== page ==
VERSE 5: It’s ironic that the third of the Ten Commandments is to not take the name of the Lord in vain, but it’s a name that isn’t even spoken and modern Jews don’t even know how to pronounce it; perhaps it was so even in David’s time, and they didn’t know exactly what God’s name was that was revealed to Moses.  With David’s pride resulting in his backsliding, he became lax concerning the Law of God (as evidenced in the mishandling of the ark) and perhaps this included the third of the Ten Commandments, to the point that the holiness of God’s name was forgotten, maybe even influenced by the rough-around-the-edges military companions he surrounded himself with (Joab seems to loosely use the LORD’s name in vain in 2 Sam. 19:7), which certainly wasn’t helped by the doubts and disconnect he felt from God in fleeing for his life — unlike his previous fleeing from Saul, this time fleeing because of his great sins. But even in David’s sins, he still had a core, loving relationship and understanding of God’s grace and heart that overshadowed the Law and his sins (as mentioned in Psalm 51). Saul was instantly removed from being king for not following a specific military command of God, while David did far graver sins and God instantly forgave him (notwithstanding consequences) and He continued orchestrating things to establish David’s legacy for centuries, because David was after God’s heart. It’s this understanding of the heart of God and the Law that allowed David to see the bigger picture and get away with breaking other holy laws like lying to eat the holy, consecrated bread. He understood that God wanted more than just specific rules followed, God wants to be in everything we do and are. More than revering specific laws or a specific name for God as holy, God’s blazing light is in every single word, the holy and the broken words, indeed He is not just in the holy sacrifices and rituals, but in everything in life, the happy and sad things. (“For you do not desire sacrifice or I would give it… My sacrifice, O God, is a contrite spirit,” Ps. 51) “I broke a rule, so what? God is bigger than the rules, he wants our hearts.”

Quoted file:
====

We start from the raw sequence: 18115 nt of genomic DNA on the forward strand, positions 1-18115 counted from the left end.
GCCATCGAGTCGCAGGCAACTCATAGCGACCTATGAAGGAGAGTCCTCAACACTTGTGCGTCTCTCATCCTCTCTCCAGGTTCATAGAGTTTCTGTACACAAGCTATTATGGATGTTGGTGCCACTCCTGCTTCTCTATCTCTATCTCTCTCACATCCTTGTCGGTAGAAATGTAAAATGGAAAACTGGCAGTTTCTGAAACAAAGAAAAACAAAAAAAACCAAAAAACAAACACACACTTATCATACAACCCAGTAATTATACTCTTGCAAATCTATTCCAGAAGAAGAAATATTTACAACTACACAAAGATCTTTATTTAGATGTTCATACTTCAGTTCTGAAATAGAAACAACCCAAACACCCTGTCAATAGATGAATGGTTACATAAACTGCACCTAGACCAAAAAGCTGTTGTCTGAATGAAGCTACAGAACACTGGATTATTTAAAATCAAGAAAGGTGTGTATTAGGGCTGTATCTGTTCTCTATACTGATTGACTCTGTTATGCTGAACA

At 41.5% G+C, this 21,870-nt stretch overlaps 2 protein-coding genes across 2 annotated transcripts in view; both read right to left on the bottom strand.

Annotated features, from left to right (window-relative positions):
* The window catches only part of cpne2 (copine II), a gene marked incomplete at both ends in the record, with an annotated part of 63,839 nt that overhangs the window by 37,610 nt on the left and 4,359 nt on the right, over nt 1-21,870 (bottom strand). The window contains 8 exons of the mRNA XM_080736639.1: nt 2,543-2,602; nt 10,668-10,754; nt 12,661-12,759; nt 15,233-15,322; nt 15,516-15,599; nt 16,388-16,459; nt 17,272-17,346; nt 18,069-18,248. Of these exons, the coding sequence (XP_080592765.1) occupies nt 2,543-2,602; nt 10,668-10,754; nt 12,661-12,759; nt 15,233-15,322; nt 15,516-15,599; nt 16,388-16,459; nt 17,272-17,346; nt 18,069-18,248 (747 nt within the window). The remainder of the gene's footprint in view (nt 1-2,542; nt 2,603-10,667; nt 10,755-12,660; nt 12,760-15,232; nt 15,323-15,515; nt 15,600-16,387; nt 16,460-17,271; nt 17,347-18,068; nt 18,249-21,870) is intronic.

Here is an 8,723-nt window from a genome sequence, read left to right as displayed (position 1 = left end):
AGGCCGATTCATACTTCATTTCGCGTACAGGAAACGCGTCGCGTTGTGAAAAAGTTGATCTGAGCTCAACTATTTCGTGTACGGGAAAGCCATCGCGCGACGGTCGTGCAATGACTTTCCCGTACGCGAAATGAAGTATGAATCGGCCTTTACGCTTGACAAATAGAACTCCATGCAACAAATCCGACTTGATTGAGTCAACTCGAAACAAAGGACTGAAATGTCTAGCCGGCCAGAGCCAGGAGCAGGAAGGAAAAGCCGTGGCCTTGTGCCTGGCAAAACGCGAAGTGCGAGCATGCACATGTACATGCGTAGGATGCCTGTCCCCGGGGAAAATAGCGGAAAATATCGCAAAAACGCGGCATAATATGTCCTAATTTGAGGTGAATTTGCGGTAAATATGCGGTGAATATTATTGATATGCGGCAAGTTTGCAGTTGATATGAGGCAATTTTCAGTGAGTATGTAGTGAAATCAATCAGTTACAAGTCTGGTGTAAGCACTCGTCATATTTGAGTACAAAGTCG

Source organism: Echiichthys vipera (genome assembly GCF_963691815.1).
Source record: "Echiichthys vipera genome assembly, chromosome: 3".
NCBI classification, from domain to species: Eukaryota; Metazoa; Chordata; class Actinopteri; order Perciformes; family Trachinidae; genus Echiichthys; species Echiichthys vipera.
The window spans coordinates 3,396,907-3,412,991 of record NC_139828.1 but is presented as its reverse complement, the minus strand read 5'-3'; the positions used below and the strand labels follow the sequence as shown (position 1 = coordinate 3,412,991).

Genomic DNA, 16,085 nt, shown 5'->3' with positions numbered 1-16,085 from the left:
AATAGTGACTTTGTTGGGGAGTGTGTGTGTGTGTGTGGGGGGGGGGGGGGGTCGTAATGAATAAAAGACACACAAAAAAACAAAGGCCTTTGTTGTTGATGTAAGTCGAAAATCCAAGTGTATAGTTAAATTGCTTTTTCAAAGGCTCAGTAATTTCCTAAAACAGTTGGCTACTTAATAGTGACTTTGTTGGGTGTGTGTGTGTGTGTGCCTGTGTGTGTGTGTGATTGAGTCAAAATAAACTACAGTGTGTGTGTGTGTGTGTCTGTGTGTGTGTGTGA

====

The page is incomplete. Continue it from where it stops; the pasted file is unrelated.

VERSE 6: Even after David’s repentance, God fulfills His prophecy by Nathan the prophet of “the sword never departing from David’s house” when Absalom rises against him. David doubts God’s promises to him and even if God is with him or there at all. He laments that all he’s known from his loved ones (family, friends, in-laws, children) is strife and having to watch his back and literally be prepared to defend his life from someone who suddenly rises up against him. But even in the midst of his life’s tragedies, he was still singing his psalms to the Lord, finding a way to praise Him for His providence and trusting Him to fulfill His promises. Albeit, his Hallelujahs are sung from a sorrowful state of humble, faithful obedience, rather than from joyful exultation, in the midst of external pain and somber repentance.